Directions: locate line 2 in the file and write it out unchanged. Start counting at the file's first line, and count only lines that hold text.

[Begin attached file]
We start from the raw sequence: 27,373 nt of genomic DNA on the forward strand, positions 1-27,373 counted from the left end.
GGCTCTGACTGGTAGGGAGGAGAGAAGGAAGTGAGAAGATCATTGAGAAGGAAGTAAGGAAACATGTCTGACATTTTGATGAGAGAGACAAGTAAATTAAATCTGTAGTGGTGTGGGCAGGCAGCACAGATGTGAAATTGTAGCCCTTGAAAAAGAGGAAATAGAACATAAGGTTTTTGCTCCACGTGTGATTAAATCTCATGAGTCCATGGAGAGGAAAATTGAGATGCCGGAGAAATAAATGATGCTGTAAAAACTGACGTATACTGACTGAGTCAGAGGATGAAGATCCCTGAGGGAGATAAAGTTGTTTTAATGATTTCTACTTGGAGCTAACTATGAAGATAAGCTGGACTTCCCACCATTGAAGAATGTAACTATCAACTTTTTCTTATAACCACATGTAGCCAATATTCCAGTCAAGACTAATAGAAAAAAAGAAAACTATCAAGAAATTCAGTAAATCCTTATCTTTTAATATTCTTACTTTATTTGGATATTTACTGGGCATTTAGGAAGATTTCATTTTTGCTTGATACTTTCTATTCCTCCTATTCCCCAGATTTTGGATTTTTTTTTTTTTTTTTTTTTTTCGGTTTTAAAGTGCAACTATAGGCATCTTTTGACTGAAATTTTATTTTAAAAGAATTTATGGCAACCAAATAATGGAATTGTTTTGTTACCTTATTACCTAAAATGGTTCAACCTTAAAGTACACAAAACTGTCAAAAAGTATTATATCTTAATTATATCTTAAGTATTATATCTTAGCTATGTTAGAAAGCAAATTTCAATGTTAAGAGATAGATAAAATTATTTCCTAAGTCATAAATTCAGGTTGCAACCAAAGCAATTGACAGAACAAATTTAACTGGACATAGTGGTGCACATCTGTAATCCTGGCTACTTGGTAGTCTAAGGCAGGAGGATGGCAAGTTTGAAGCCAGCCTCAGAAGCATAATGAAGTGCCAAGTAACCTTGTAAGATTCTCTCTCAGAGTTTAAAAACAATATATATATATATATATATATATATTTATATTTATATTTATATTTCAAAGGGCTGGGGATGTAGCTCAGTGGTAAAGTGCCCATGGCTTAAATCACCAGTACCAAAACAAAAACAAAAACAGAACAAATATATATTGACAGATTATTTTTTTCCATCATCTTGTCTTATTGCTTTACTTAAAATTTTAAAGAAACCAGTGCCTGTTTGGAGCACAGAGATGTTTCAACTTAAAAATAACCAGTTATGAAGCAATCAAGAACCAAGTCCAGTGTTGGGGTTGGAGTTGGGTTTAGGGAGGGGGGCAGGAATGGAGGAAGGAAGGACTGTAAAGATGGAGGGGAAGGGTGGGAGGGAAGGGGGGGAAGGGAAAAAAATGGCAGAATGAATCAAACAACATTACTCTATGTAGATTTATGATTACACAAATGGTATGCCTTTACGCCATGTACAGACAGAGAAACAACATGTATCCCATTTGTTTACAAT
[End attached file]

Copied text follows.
GGCTCTGACTGGTAGGGAGGAGAGAAGGAAGTGAGAAGATCATTGAGAAGGAAGTAAGGAAACATGTCTGACATTTTGATGAGAGAGACAAGTAAATTAAATCTGTAGTGGTGTGGGCAGGCAGCACAGATGTGAAATTGTAGCCCTTGAAAAAGAGGAAATAGAACATAAGGTTTTTGCTCCACGTGTGATTAAATCTCATGAGTCCATGGAGAGGAAAATTGAGATGCCGGAGAAATAAATGATGCTGTAAAAACTGACGTATACTGACTGAGTCAGAGGATGAAGATCCCTGAGGGAGATAAAGTTGTTTTAATGATTTCTACTTGGAGCTAACTATGAAGATAAGCTGGACTTCCCACCATTGAAGAATGTAACTATCAACTTTTTCTTATAACCACATGTAGCCAATATTCCAGTCAAGACTAATAGAAAAAAAGAAAACTATCAAGAAATTCAGTAAATCCTTATCTTTTAATATTCTTACTTTATTTGGATATTTACTGGGCATTTAGGAAGATTTCATTTTTGCTTGATACTTTCTATTCCTCCTATTCCCCAGATTTTGGATTTTTTTTTTTTTTTTTTTTTTTCGGTTTTAAAGTGCAACTATAGGCATCTTTTGACTGAAATTTTATTTTAAAAGAATTTATGGCAACCAAATAATGGAATTGTTTTGTTACCTTATTACCTAAAATGGTTCAACCTTAAAGTACACAAAACTGTCAAAAAGTATTATATCTTAATTATATCTTAAGTATTATATCTTAGCTATGTTAGAAAGCAAATTTCAATGTTAAGAGATAGATAAAATTATTTCCTAAGTCATAAATTCAGGTTGCAACCAAAGCAATTGACAGAACAAATTTAACTGGACATAGTGGTGCACATCTGTAATCCTGGCTACTTGGTAGTCTAAGGCAGGAGGATGGCAAGTTTGAAGCCAGCCTCAGAAGCATAATGAAGTGCCAAGTAACCTTGTAAGATTCTCTCTCAGAGTTTAAAAACAATATATATATATATATATATATATATTTATATTTATATTTATATTTCAAAGGGCTGGGGATGTAGCTCAGTGGTAAAGTGCCCATGGCTTAAATCACCAGTACCAAAACAAAAACAAAAACAGAACAAATATATATTGACAGATTATTTTTTTCCATCATCTTGTCTTATTGCTTTACTTAAAATTTTAAAGAAACCAGTGCCTGTTTGGAGCACAGAGATGTTTCAACTTAAAAATAACCAGTTATGAAGCAATCAAGAACCAAGTCCAGTGTTGGGGTTGGAGTTGGGTTTAGGGAGGGGGGCAGGAATGGAGGAAGGAAGGACTGTAAAGATGGAGGGGAAGGGTGGGAGGGAAGGGGGGGAAGGGAAAAAAATGGCAGAATGAATCAAACAACATTACTCTATGTAGATTTATGATTACACAAATGGTATGCCTTTACGCCATGTACAGACAGAGAAACAACATGTATCCCATTTGTTTACAAT